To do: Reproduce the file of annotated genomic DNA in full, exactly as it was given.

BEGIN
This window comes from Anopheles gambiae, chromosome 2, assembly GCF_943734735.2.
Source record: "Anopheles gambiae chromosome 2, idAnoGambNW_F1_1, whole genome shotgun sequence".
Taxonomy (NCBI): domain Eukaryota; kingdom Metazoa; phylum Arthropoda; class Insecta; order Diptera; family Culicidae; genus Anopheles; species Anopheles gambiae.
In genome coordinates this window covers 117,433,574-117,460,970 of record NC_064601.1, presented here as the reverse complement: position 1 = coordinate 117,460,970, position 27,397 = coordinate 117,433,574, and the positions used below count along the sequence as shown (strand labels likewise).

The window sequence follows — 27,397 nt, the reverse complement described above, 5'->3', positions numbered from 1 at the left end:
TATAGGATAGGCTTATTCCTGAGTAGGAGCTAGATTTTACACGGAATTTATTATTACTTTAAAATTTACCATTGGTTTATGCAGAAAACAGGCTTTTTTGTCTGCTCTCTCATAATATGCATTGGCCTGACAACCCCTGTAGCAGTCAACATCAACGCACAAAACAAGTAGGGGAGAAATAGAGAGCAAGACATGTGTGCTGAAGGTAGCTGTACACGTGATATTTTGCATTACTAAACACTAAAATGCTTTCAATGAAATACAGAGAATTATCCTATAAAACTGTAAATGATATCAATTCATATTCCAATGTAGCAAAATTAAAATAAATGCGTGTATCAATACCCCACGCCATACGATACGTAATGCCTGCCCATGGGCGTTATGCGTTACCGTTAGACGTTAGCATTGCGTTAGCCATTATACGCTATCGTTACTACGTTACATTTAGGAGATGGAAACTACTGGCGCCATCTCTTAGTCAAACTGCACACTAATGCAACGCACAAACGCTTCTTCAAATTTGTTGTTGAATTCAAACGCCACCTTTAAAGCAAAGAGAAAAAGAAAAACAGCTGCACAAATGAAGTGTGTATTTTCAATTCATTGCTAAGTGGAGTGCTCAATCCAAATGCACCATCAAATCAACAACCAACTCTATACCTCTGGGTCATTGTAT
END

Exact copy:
This window comes from Anopheles gambiae, chromosome 2, assembly GCF_943734735.2.
Source record: "Anopheles gambiae chromosome 2, idAnoGambNW_F1_1, whole genome shotgun sequence".
Taxonomy (NCBI): domain Eukaryota; kingdom Metazoa; phylum Arthropoda; class Insecta; order Diptera; family Culicidae; genus Anopheles; species Anopheles gambiae.
In genome coordinates this window covers 117,433,574-117,460,970 of record NC_064601.1, presented here as the reverse complement: position 1 = coordinate 117,460,970, position 27,397 = coordinate 117,433,574, and the positions used below count along the sequence as shown (strand labels likewise).

The window sequence follows — 27,397 nt, the reverse complement described above, 5'->3', positions numbered from 1 at the left end:
TATAGGATAGGCTTATTCCTGAGTAGGAGCTAGATTTTACACGGAATTTATTATTACTTTAAAATTTACCATTGGTTTATGCAGAAAACAGGCTTTTTTGTCTGCTCTCTCATAATATGCATTGGCCTGACAACCCCTGTAGCAGTCAACATCAACGCACAAAACAAGTAGGGGAGAAATAGAGAGCAAGACATGTGTGCTGAAGGTAGCTGTACACGTGATATTTTGCATTACTAAACACTAAAATGCTTTCAATGAAATACAGAGAATTATCCTATAAAACTGTAAATGATATCAATTCATATTCCAATGTAGCAAAATTAAAATAAATGCGTGTATCAATACCCCACGCCATACGATACGTAATGCCTGCCCATGGGCGTTATGCGTTACCGTTAGACGTTAGCATTGCGTTAGCCATTATACGCTATCGTTACTACGTTACATTTAGGAGATGGAAACTACTGGCGCCATCTCTTAGTCAAACTGCACACTAATGCAACGCACAAACGCTTCTTCAAATTTGTTGTTGAATTCAAACGCCACCTTTAAAGCAAAGAGAAAAAGAAAAACAGCTGCACAAATGAAGTGTGTATTTTCAATTCATTGCTAAGTGGAGTGCTCAATCCAAATGCACCATCAAATCAACAACCAACTCTATACCTCTGGGTCATTGTAT